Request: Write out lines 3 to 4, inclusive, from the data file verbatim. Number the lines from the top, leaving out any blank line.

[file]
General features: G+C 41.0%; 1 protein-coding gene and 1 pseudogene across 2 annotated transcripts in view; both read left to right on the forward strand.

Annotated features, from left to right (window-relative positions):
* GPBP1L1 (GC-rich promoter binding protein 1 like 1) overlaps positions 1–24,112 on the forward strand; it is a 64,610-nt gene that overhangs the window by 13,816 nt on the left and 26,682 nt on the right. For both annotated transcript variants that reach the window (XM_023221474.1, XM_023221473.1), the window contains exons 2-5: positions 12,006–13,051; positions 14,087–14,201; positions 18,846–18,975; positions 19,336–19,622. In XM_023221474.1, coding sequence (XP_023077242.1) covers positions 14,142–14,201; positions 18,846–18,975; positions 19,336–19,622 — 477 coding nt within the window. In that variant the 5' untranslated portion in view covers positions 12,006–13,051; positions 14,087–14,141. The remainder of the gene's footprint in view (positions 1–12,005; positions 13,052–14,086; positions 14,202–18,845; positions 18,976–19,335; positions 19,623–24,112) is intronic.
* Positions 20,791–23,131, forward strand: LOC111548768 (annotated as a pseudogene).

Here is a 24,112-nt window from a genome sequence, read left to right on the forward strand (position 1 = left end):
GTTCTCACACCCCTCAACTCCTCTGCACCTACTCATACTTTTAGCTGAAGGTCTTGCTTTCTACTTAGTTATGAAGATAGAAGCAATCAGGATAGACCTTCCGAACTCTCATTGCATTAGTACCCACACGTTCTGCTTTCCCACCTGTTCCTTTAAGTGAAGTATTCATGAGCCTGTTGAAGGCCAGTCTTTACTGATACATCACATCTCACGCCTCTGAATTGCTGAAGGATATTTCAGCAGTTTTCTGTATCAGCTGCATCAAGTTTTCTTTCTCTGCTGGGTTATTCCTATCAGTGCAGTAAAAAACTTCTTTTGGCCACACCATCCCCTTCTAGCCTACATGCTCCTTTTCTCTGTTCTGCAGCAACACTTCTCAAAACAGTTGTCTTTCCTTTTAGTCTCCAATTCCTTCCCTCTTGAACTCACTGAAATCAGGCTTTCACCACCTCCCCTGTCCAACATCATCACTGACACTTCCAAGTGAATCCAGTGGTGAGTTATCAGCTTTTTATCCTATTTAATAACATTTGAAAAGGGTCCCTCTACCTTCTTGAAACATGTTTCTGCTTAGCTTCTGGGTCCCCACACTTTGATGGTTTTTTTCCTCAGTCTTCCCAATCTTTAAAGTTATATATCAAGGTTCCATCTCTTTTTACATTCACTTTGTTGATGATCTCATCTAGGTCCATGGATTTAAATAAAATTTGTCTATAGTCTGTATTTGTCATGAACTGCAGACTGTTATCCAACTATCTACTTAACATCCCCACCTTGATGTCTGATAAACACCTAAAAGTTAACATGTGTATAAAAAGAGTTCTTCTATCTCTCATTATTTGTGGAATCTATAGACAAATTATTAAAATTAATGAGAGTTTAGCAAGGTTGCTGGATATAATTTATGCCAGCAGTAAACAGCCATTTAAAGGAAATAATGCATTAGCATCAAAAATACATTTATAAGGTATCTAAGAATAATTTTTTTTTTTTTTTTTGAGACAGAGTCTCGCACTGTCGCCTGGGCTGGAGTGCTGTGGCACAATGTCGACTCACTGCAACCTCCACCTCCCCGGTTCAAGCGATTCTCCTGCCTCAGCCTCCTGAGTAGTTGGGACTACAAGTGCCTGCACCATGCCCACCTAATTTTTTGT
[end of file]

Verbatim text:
* GPBP1L1 (GC-rich promoter binding protein 1 like 1) overlaps positions 1–24,112 on the forward strand; it is a 64,610-nt gene that overhangs the window by 13,816 nt on the left and 26,682 nt on the right. For both annotated transcript variants that reach the window (XM_023221474.1, XM_023221473.1), the window contains exons 2-5: positions 12,006–13,051; positions 14,087–14,201; positions 18,846–18,975; positions 19,336–19,622. In XM_023221474.1, coding sequence (XP_023077242.1) covers positions 14,142–14,201; positions 18,846–18,975; positions 19,336–19,622 — 477 coding nt within the window. In that variant the 5' untranslated portion in view covers positions 12,006–13,051; positions 14,087–14,141. The remainder of the gene's footprint in view (positions 1–12,005; positions 13,052–14,086; positions 14,202–18,845; positions 18,976–19,335; positions 19,623–24,112) is intronic.
* Positions 20,791–23,131, forward strand: LOC111548768 (annotated as a pseudogene).